2021 U.S. Olympic Trials: Women’s 200 IM Final Was Closest Finish In History


Day four’s finals session of the 2021 U.S. Olympic Trials Wave II saw the closest 200 IM final in U.S. Olympic Trials history. Four-hundredths of a second separated 1st place finisher Alex Walsh and 3rd place finisher Madisyn Cox.


  1. Alex Walsh (NAC), 2:09.30
  2. Kate Douglass (UVA), 2:09.32
  3. Madisyn Cox (TXLA), 2:09.34

Race Video:

The next closest 200 IM finish was at the 1972 U.S. Olympic Trials when Lynn Vidal took 1st place (2:24.46), Carolyns Woods placed 2nd (2:24.51) and Jennifer Bartz took 3rd (2:25.11).

They went on to compete at the 1972 Munich Olympics where Vidali won bronze with a time of 2:24.06 and Bartz placed 4th close behind (2:24.55). Woods ended up placing 8th (2:27.42). Remember that countries were allowed to send three swimmers per event to the Olympic Games before 1984.

This statistic was originally uncovered by Daniel Takata:

“So, despite being a very close race, there wasn’t much drama, as Vidali, Woods and Bartz qualified for the 1972 Olympics.

“Five years ago, at the 2016 Olympic Trials, Caitlin Leverenz missed the team in the 200 IM by a very tiny margin. She finished 3rd in 2:10.16, only 0.05 behind Melanie Margalis, who earned the second spot in the event.

“And that 0.05 was a margin even larger than we have seen this time in Omaha between the 1st and the 3rd places. A truly unbelievable race.”

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1 year ago

What a race!

1 year ago

Doug didn’t breath once under flags.

1 year ago

Hasnt Walsh been 2:08? I think she’ll clean up that last 15 meters for Tokyo.

If Kate continues to improve, she’s going to get a medal.

Reply to  Chris
1 year ago

Walsh went 2:08 in semis.

ACC fan
1 year ago

Cox breathed one stroke out of the finish. That cost her the spot.

Reply to  ACC fan
1 year ago

Damn people just stop with analyzing what costed her the spot… Walsh breathed one stroke away from the wall also and she won, and I don’t see people criticizing her for that. Does that mean you can breathe as much as you want as long as you win? Doesn’t seem logical to me. At the end of the day, I know there’s always something you can improve on in a race, but a small margin like 0.04 is something that you can’t always control.

Reply to  Justhereforfun
1 year ago

Agreed. It also could have been the length of their finger nails. At that margin, a lot of things could have explained it.

Reply to  Justhereforfun
1 year ago

This is sports. This is what people do. They look back at these close finishes and say “What could have swung it the other way?” That’s part of the draw of these message boards, just like any other sport. Arm chair quarterbacking, etc. If we want the sport to be more popular, we can’t get butt hurt about stuff like this.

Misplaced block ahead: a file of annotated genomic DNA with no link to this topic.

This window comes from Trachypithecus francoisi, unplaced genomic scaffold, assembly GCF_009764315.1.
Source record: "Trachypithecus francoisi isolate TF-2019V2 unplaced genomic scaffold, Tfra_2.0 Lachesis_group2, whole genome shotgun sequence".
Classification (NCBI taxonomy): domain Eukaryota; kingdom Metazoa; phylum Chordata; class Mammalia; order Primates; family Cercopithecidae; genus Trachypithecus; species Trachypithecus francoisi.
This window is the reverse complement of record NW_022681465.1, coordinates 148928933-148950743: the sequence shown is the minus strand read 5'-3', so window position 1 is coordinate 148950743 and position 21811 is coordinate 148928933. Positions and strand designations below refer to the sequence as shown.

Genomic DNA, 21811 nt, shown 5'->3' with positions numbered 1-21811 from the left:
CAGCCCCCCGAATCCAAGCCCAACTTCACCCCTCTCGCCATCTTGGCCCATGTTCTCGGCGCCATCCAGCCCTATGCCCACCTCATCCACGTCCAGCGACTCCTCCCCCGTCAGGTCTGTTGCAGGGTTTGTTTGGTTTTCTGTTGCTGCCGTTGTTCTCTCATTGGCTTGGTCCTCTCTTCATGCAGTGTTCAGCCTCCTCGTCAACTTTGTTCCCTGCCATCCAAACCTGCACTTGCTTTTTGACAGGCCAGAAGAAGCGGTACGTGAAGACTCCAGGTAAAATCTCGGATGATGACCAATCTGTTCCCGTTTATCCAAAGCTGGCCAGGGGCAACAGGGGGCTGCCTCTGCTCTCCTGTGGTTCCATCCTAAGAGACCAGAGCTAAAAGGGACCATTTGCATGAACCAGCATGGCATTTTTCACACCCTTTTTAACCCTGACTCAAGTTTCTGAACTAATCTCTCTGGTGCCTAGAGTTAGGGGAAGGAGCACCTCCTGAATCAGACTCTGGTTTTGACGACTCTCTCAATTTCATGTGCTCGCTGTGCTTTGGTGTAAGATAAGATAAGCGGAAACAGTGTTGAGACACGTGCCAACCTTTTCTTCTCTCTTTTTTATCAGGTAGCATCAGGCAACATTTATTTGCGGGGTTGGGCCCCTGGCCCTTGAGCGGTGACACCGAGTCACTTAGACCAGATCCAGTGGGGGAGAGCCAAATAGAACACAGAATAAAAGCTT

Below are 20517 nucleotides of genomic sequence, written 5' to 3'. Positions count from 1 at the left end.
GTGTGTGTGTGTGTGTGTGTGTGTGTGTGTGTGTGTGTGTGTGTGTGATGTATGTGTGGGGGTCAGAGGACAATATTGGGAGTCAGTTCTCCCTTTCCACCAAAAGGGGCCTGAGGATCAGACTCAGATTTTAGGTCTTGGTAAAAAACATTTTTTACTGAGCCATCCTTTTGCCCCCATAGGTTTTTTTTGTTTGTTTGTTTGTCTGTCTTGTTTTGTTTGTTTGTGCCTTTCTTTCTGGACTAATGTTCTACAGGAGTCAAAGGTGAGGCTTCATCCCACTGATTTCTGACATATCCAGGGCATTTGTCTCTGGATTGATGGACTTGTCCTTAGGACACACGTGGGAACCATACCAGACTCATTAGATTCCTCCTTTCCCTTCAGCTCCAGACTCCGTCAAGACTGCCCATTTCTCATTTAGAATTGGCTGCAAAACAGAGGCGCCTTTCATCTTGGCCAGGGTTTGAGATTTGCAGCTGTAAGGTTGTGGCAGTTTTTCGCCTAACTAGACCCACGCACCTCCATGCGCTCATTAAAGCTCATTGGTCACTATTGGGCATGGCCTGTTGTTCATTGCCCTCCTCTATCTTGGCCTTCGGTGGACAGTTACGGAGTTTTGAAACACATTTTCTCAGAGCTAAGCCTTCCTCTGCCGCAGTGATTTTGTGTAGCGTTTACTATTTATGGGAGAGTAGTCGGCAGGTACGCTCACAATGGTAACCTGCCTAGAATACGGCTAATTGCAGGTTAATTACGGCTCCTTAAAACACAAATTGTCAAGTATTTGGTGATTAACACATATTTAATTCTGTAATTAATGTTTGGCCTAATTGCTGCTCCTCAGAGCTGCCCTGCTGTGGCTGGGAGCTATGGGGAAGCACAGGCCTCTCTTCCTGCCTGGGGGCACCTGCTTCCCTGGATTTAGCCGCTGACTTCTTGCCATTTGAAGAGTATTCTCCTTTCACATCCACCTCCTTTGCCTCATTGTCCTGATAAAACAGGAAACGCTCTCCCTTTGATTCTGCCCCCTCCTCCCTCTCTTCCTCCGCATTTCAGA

If you watched that race and replay and didn’t cringe on the breath into the finish, I don’t know what to tell you. She doesn’t take that last breath, she almost certainly wins. That’s just the facts. It’s part of the story of the race. It’s not a personal attack on somebody.

This sport as a whole… Read more »

Little Mermaid
Reply to  Coach
1 year ago

YEA! just like if COVID was not part of this experience, things would be different for the entire meet! Now let’s see what they can do in Tokyo! We are suppose to be sending our best swimmers! this is it! Hey Now!

Mark Torres
1 year ago

2 UVA swimmers made the team in the same event! Pretty impressive!

1 year ago

For Kate to have come back after her close third place finish in the 100fly (.13 off) makes it that much more sweet!

1 year ago

Douglas’s last 3 strokes were insane. And if cox put her head down and stopped breathing she would have won.

Reply to  Megbert
1 year ago

her ability to mount comebacks is astonishing. She’s getting better and better with each big meet.

1 year ago

Absolutely heartbroken for madisyn

Reply to  Jesse
1 year ago

Especially after her career was temporarily derailed by tainted multivitamins triggering a positive drug test.

Reply to  Jesse
1 year ago

Me too, but at that level she should know better then to breath into her finish. Kate didn’t breath from flags in and I think that is the difference!

About Annika Johnson

Annika Johnson

Annika came into the sport competitively at age eight, following in the footsteps of her twin sister and older brother. The sibling rivalry was further fueled when all three began focusing on distance freestyle, forcing the family to buy two lap counters. Annika is a three-time Futures finalist in the 200 …

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